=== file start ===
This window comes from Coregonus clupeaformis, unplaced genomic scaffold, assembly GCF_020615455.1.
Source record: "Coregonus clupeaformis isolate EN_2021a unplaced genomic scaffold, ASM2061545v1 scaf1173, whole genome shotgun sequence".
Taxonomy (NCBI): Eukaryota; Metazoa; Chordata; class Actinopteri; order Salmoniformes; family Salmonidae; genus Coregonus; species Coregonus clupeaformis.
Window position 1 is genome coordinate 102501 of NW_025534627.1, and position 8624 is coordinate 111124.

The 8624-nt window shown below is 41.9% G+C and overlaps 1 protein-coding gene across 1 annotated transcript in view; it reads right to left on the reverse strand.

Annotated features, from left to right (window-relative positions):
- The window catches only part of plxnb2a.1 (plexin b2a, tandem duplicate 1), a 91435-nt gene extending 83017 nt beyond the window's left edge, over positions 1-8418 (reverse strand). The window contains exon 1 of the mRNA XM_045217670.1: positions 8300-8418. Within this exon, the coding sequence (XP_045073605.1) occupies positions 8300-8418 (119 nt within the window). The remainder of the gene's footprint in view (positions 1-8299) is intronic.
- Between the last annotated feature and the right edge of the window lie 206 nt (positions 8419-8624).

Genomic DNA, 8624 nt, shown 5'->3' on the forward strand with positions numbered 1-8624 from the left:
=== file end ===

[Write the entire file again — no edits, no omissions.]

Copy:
This window comes from Coregonus clupeaformis, unplaced genomic scaffold, assembly GCF_020615455.1.
Source record: "Coregonus clupeaformis isolate EN_2021a unplaced genomic scaffold, ASM2061545v1 scaf1173, whole genome shotgun sequence".
Taxonomy (NCBI): Eukaryota; Metazoa; Chordata; class Actinopteri; order Salmoniformes; family Salmonidae; genus Coregonus; species Coregonus clupeaformis.
Window position 1 is genome coordinate 102501 of NW_025534627.1, and position 8624 is coordinate 111124.

The 8624-nt window shown below is 41.9% G+C and overlaps 1 protein-coding gene across 1 annotated transcript in view; it reads right to left on the reverse strand.

Annotated features, from left to right (window-relative positions):
- The window catches only part of plxnb2a.1 (plexin b2a, tandem duplicate 1), a 91435-nt gene extending 83017 nt beyond the window's left edge, over positions 1-8418 (reverse strand). The window contains exon 1 of the mRNA XM_045217670.1: positions 8300-8418. Within this exon, the coding sequence (XP_045073605.1) occupies positions 8300-8418 (119 nt within the window). The remainder of the gene's footprint in view (positions 1-8299) is intronic.
- Between the last annotated feature and the right edge of the window lie 206 nt (positions 8419-8624).

Genomic DNA, 8624 nt, shown 5'->3' on the forward strand with positions numbered 1-8624 from the left: